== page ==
Grape seed extracts could improve skin from within

By Stephen Daniells

- Last updated on GMT

Related tags: Dietary supplement, Cosmetics

A dietary supplement of oligomeric proanthocyanidins (OPC) could
reduce reddening of the skin by 13 per cent, scientists from
Hamburg-based Bioskin GmbH have reported, research sure to be
welcomed by Europe's burgeoning oral beauty products sector.

Growing awareness of the link between diet and health, and by extension physical appearance, means that many consumers are receptive to the concept of 'beauty from within'.

Indeed, a recent Datamonitor report predicted the overall European cosmeceuticals market to grow to $4.4bn (€3.4bn) in 2009, up 5 per cent from today. This includes all cosmetic products containing at least one bio-active ingredient for the skin.

The new research from Germany that links skin health to grape seed extracts could well be readily accepted by the female-dominated consumer base. The same Datamonitor report said that 63.7 per cent of women over the age of 50 are prepared to spend more on cosmeceuticals.

The new study, published in the journal Skin Pharmacology and Physiology​ (Vol. 20, pp. 43-49, doi: 10.1159/000096171), looked at the effect of a OPC dietary supplement on skin reddening (erythema) induced by exposure to UV radiation.

Known as Masquelier's Original OPCs (oligomeric proanythocyanidins), Anthogenol, the Vitis vinifera​ seed extract is a rich source of antioxidants such as catechins and 2-5 flavan-3-ols.

Lead researcher, Betsy Hughes-Formella, and her colleagues from Bioskin recruited 42 subjects and randomly assigned them to one of two groups: group1 received a daily Anthogenol supplement (100 mg/day) and group 2 received no supplement.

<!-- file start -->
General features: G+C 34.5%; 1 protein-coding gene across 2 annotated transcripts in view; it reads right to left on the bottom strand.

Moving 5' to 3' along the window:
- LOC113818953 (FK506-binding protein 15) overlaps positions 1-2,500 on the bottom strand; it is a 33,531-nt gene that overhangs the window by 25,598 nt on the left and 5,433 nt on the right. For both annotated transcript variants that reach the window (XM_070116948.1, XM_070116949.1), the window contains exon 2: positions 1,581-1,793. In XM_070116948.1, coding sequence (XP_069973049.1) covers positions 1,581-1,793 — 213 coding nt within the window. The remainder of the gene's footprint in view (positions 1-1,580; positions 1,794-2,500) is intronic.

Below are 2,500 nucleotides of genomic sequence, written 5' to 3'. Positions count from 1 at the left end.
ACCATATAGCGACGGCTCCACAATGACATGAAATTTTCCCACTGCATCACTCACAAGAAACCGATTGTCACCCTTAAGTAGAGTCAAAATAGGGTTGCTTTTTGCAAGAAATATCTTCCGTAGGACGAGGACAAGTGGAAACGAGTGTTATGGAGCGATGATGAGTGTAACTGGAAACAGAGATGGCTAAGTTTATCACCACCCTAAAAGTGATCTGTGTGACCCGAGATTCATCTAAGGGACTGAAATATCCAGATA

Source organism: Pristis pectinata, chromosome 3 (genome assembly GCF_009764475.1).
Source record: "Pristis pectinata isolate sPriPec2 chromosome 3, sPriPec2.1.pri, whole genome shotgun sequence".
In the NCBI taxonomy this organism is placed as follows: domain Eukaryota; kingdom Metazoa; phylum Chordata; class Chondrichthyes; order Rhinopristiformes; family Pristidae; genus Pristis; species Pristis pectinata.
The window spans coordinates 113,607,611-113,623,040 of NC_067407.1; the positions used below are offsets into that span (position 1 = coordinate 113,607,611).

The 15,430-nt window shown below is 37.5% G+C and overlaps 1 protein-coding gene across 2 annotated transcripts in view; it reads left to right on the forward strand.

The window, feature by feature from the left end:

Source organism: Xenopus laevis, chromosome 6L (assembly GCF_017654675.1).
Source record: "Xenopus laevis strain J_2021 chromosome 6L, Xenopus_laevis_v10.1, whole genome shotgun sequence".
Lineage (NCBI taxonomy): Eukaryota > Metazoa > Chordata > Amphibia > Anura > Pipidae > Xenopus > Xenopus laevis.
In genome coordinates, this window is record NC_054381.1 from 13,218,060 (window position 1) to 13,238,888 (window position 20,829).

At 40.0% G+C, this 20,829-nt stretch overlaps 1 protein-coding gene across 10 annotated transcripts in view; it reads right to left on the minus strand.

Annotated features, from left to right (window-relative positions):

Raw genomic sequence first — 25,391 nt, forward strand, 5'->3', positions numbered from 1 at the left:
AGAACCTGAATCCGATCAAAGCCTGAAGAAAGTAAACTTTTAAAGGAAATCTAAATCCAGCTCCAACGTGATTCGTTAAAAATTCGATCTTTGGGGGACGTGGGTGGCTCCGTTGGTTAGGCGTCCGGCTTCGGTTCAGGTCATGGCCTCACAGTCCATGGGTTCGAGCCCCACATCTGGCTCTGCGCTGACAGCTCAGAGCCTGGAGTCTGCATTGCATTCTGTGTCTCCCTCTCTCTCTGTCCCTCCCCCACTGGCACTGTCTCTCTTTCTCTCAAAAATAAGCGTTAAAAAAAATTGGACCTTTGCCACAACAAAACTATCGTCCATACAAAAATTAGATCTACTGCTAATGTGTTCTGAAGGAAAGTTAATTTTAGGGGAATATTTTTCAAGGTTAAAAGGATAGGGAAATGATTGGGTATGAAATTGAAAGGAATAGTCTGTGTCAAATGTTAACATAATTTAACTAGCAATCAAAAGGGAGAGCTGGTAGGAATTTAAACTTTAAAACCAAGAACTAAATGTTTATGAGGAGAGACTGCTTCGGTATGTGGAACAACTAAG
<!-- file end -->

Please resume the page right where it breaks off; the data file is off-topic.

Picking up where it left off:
After four weeks of supplementation, the subjects were exposed to UV radiation to induce erythema and then the subjects given topical OPC formulations in addition to the supplements.

The researchers report that while the formulations did reduce skin reddening, the subjects receiving the dietary supplement of OPCs had 13 per cent less erythema than those receiving no supplement.

Levels of skin hydration were also said to be higher in the group taking the dietary supplement.

"The regular use of Anthogenol products may help to protect from free-radical-mediated skin inflammation and to increase skin hydration,"​ concluded the researchers.

The study adds to a growing body of science that has looked at the effects of dietary supplementation on skin health. Indeed, in recent months compounds ranging from lutein and lycopene to cocoa flavonoids have been reported to improve skin health.

The buzz about 'beauty from within' supplements has been increasing over the last few years, as evidenced by new ingredients in both the cosmetics and the supplements sectors and discussions at industry events.

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